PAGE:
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Thursday, August 22, 2013

Robots Reading to Me

They say one of the best ways to see if your writing is good is to read it out loud. I've found this to be very true. Every time I have recorded one of my short stories to podcast it, I have had to stop recording and make edits. Then I go back to the text version after recording the story and update it and the story is better for it. When you read things out loud you use different parts of your brain than reading silently and you are able to catch things your eyes would glide right past. You actually will see what you think is there when the text is different in some cases. Crazy right? But true.
"When reading out loud, we form auditory links in our memory pathways. We remember ourselves saying it out loud, and not only do we form visual links but we are also aided by auditory links." 
- From Brainscape.com: "Does reading out loud cause you to remember things better?" By Sruthi Swami

A great tool I have used for years to review my writing in addition to reading it out loud myself has been running my stuff through a text to speech program. Kind of like letting Siri from an iPhone read your text to you - but I usually use a male voice. I will hear typos that I didn't see when reading it all the time. The free ones only have robotic voices available, but you'd be surprised how used to those voices you can get if they're decent. I've found the robotic voice of Peter in TTS Reader in some ways sounds better than the more realistic voices you can find for free. While his voice sounds robotic, the way he renders syllables is usually more like real speech. His inflection is pretty good. Most of the ones that use a real voice always have strange pauses and shift pitch in the wrong places, and I just can't listen to them reading a story. Maybe a news article - but not fiction. If you just picture a robot sitting next to you telling you the story - TTS Reader for your PC can be a great tool for reviewing your writing. It's free, it's a tiny piece of software that takes seconds to download and install, and it works great. You can even save the audio to .wav or .mp3. I have such files on my iPod right now.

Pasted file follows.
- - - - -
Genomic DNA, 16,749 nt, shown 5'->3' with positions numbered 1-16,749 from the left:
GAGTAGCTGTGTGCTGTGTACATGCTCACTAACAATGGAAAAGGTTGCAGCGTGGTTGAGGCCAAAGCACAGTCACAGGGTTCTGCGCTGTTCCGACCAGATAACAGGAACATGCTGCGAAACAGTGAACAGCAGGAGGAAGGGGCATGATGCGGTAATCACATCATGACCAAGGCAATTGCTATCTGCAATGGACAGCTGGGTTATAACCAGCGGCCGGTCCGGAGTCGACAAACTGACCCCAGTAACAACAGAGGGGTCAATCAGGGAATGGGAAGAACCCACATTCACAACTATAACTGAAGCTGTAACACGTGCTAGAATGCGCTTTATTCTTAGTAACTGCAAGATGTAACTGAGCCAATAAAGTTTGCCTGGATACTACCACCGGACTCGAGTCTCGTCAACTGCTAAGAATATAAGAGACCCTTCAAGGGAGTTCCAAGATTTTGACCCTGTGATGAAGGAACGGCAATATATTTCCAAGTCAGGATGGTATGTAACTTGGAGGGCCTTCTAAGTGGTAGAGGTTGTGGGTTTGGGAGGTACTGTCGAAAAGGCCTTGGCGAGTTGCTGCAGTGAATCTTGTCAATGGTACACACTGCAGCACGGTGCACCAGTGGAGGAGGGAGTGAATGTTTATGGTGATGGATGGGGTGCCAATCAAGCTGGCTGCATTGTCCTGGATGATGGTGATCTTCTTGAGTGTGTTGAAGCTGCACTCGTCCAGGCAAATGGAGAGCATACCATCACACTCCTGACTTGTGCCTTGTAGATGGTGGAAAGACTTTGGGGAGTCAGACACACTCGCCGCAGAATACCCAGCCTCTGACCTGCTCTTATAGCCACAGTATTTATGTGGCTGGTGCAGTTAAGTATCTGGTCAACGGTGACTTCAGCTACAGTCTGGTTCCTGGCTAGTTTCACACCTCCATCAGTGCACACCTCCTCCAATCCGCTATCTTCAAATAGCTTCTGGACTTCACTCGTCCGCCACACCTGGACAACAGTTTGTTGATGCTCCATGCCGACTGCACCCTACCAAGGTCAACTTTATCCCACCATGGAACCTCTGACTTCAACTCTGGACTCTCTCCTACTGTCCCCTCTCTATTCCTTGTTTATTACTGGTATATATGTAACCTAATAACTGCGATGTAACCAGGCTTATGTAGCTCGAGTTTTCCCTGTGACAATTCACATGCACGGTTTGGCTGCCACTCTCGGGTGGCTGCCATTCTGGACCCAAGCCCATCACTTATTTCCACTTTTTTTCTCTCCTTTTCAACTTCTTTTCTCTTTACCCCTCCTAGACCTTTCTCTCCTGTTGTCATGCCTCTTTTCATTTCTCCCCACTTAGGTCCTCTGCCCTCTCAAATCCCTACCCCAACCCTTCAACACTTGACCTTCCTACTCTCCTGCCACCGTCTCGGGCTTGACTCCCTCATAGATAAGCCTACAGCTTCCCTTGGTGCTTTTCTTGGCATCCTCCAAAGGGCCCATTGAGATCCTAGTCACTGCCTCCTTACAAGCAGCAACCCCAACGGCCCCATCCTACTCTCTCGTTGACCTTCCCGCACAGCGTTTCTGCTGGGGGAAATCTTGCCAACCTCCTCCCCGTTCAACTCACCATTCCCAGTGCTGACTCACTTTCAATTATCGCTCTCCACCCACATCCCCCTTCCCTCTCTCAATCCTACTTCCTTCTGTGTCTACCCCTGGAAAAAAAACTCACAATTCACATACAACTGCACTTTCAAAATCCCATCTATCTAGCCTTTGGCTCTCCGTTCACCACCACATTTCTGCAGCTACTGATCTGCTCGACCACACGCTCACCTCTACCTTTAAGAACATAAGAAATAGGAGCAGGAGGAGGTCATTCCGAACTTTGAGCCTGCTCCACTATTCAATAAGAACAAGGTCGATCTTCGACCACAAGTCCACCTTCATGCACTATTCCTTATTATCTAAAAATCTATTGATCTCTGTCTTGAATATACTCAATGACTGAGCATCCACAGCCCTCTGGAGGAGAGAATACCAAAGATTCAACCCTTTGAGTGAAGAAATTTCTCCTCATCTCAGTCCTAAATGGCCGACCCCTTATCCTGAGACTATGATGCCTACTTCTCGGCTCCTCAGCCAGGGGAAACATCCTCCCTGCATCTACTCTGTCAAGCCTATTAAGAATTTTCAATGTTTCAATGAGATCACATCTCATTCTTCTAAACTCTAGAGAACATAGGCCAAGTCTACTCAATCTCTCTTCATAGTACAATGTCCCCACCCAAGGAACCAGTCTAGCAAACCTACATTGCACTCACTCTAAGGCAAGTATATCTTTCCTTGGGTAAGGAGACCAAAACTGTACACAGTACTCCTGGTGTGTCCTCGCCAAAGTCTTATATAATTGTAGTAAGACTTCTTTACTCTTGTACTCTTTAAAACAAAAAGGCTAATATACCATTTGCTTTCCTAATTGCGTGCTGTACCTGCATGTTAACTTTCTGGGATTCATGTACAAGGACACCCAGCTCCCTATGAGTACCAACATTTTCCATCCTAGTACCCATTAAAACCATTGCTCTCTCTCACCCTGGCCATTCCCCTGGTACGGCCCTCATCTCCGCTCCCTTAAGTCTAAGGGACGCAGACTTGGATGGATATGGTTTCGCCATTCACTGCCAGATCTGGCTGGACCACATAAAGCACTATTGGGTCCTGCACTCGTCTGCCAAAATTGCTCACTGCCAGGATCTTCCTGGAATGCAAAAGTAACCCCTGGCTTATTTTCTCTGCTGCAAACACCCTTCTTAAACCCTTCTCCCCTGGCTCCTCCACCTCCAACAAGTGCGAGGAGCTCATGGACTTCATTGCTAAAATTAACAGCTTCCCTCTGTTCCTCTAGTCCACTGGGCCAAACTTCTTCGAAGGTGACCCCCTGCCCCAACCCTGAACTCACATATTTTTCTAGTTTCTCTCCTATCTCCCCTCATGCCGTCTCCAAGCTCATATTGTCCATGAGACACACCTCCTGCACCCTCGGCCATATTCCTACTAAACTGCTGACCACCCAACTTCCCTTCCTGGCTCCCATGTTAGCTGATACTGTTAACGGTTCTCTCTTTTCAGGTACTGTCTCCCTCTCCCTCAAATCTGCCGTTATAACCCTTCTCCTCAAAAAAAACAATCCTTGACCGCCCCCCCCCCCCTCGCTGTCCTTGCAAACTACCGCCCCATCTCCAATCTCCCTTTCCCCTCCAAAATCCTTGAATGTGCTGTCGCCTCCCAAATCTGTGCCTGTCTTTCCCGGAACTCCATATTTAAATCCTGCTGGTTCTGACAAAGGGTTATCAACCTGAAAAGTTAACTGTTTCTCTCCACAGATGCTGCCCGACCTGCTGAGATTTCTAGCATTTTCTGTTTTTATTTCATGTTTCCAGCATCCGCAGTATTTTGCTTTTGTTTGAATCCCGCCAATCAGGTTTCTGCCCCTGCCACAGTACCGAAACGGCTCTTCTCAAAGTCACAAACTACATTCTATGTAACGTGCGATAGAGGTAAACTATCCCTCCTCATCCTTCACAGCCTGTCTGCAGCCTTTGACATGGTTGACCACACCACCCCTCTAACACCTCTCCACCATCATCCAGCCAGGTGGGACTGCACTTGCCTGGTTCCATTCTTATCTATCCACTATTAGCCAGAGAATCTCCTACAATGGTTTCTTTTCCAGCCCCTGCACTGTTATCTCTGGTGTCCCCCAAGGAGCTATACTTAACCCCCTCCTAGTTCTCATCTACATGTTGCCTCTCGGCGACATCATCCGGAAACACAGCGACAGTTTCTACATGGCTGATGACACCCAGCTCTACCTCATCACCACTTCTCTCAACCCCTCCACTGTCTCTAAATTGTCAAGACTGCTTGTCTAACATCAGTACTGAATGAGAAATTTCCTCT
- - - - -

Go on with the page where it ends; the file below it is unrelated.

This is the software I use on PC but I bought a MacBook Pro a while back and have found the text to speech on there to be even better. I use Alex. He seems to be the best male TTS voice on a mac. It is still a bit robotic, but they actually programmed in breath sounds between words. It sounds surprisingly natural to hear him take a breath every sentence or so. His inflection is good too making him even easier to listen to than my beloved Peter in TTS Reader.

If you use these free tools and get into it you can find more realistic voices. The best ones I have found are at Ivona. Even then you need to experiment with what voice sounds the best, but those voices are about as good as it gets with TTS. You can download a trial and use that first to make sure you want to buy it. It can get pretty pricey. I'm content with my free TTS voices, especially now that I found Alex on my mac. You can also save to an audio file there, but you'll have to google it to figure out how. Strangest way I could have possibly imagined. Weird Mac programmers! :) I do love my MacBook Pro though, great machine. By the way, this TTS software is also a great way to review your blog post for errors before publishing it.

Alright, I better get back to pushing my novella Sword and Urn into its third draft so I can hand it off to beta readers soon and get some feedback. The story is working now, I just need to clean up the text. If you'd like to give it a read and give me some feedback you can start reading it right now on Wattpad here. Thanks for stopping by!

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